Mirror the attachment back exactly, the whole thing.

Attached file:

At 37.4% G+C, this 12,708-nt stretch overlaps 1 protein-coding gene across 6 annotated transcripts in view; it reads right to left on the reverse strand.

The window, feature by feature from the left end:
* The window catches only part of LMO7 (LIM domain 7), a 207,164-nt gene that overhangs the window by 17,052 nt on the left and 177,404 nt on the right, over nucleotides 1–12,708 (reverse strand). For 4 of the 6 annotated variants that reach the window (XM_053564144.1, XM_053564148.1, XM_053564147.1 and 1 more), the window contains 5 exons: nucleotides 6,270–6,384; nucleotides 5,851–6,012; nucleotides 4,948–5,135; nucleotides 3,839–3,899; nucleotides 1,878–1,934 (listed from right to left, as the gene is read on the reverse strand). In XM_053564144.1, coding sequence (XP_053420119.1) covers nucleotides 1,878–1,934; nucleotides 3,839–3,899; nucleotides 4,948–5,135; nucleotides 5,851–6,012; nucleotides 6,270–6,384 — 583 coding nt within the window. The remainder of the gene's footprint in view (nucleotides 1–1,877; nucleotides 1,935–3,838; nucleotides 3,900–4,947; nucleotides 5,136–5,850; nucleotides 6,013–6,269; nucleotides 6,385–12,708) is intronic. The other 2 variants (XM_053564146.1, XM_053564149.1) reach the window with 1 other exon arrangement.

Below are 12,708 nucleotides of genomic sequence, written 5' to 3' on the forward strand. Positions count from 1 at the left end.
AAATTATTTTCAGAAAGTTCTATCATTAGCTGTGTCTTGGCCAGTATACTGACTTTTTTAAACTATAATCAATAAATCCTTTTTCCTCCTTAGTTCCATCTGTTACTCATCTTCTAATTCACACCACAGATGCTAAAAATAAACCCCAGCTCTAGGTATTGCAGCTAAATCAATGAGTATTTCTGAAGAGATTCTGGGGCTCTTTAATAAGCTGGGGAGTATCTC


At 37.4% G+C, this 12,708-nt stretch overlaps 1 protein-coding gene across 6 annotated transcripts in view; it reads right to left on the reverse strand.

The window, feature by feature from the left end:
* The window catches only part of LMO7 (LIM domain 7), a 207,164-nt gene that overhangs the window by 17,052 nt on the left and 177,404 nt on the right, over nucleotides 1–12,708 (reverse strand). For 4 of the 6 annotated variants that reach the window (XM_053564144.1, XM_053564148.1, XM_053564147.1 and 1 more), the window contains 5 exons: nucleotides 6,270–6,384; nucleotides 5,851–6,012; nucleotides 4,948–5,135; nucleotides 3,839–3,899; nucleotides 1,878–1,934 (listed from right to left, as the gene is read on the reverse strand). In XM_053564144.1, coding sequence (XP_053420119.1) covers nucleotides 1,878–1,934; nucleotides 3,839–3,899; nucleotides 4,948–5,135; nucleotides 5,851–6,012; nucleotides 6,270–6,384 — 583 coding nt within the window. The remainder of the gene's footprint in view (nucleotides 1–1,877; nucleotides 1,935–3,838; nucleotides 3,900–4,947; nucleotides 5,136–5,850; nucleotides 6,013–6,269; nucleotides 6,385–12,708) is intronic. The other 2 variants (XM_053564146.1, XM_053564149.1) reach the window with 1 other exon arrangement.

Below are 12,708 nucleotides of genomic sequence, written 5' to 3' on the forward strand. Positions count from 1 at the left end.
AAATTATTTTCAGAAAGTTCTATCATTAGCTGTGTCTTGGCCAGTATACTGACTTTTTTAAACTATAATCAATAAATCCTTTTTCCTCCTTAGTTCCATCTGTTACTCATCTTCTAATTCACACCACAGATGCTAAAAATAAACCCCAGCTCTAGGTATTGCAGCTAAATCAATGAGTATTTCTGAAGAGATTCTGGGGCTCTTTAATAAGCTGGGGAGTATCTC